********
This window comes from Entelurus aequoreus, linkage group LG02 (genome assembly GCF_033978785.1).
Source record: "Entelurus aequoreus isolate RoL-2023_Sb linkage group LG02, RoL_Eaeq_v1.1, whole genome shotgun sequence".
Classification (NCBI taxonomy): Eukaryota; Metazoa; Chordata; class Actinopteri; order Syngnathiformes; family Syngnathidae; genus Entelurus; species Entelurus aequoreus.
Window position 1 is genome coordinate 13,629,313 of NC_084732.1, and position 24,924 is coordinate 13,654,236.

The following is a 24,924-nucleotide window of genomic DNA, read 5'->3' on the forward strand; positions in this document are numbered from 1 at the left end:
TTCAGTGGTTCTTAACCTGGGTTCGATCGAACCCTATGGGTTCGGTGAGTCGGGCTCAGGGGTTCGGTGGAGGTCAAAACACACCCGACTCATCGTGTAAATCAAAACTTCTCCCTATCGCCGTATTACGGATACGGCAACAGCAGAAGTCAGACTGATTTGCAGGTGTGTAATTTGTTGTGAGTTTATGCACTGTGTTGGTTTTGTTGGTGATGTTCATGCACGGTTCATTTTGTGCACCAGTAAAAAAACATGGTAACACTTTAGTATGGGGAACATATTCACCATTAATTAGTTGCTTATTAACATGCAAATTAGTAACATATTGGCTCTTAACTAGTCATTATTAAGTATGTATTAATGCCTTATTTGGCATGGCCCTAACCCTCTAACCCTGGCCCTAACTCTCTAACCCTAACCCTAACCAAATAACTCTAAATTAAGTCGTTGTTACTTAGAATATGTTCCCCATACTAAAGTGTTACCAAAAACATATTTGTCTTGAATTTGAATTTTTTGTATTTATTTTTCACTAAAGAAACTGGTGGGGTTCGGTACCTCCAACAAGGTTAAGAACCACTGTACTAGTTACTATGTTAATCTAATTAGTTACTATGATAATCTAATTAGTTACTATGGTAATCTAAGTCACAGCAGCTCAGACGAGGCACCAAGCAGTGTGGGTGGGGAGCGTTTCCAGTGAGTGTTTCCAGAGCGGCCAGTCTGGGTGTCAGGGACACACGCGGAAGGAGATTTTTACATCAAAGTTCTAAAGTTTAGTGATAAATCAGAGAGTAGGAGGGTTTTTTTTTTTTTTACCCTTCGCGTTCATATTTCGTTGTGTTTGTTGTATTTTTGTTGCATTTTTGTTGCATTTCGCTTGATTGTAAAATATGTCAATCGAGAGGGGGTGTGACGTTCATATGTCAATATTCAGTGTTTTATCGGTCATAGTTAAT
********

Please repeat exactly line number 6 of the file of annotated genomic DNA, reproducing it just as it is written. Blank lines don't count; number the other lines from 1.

TTCAGTGGTTCTTAACCTGGGTTCGATCGAACCCTATGGGTTCGGTGAGTCGGGCTCAGGGGTTCGGTGGAGGTCAAAACACACCCGACTCATCGTGTAAATCAAAACTTCTCCCTATCGCCGTATTACGGATACGGCAACAGCAGAAGTCAGACTGATTTGCAGGTGTGTAATTTGTTGTGAGTTTATGCACTGTGTTGGTTTTGTTGGTGATGTTCATGCACGGTTCATTTTGTGCACCAGTAAAAAAACATGGTAACACTTTAGTATGGGGAACATATTCACCATTAATTAGTTGCTTATTAACATGCAAATTAGTAACATATTGGCTCTTAACTAGTCATTATTAAGTATGTATTAATGCCTTATTTGGCATGGCCCTAACCCTCTAACCCTGGCCCTAACTCTCTAACCCTAACCCTAACCAAATAACTCTAAATTAAGTCGTTGTTACTTAGAATATGTTCCCCATACTAAAGTGTTACCAAAAACATATTTGTCTTGAATTTGAATTTTTTGTATTTATTTTTCACTAAAGAAACTGGTGGGGTTCGGTACCTCCAACAAGGTTAAGAACCACTGTACTAGTTACTATGTTAATCTAATTAGTTACTATGATAATCTAATTAGTTACTATGGTAATCTAAGTCACAGCAGCTCAGACGAGGCACCAAGCAGTGTGGGTGGGGAGCGTTTCCAGTGAGTGTTTCCAGAGCGGCCAGTCTGGGTGTCAGGGACACACGCGGAAGGAGATTTTTACATCAAAGTTCTAAAGTTTAGTGATAAATCAGAGAGTAGGAGGGTTTTTTTTTTTTTTACCCTTCGCGTTCATATTTCGTTGTGTTTGTTGTATTTTTGTTGCATTTTTGTTGCATTTCGCTTGATTGTAAAATATGTCAATCGAGAGGGGGTGTGACGTTCATATGTCAATATTCAGTGTTTTATCGGTCATAGTTAAT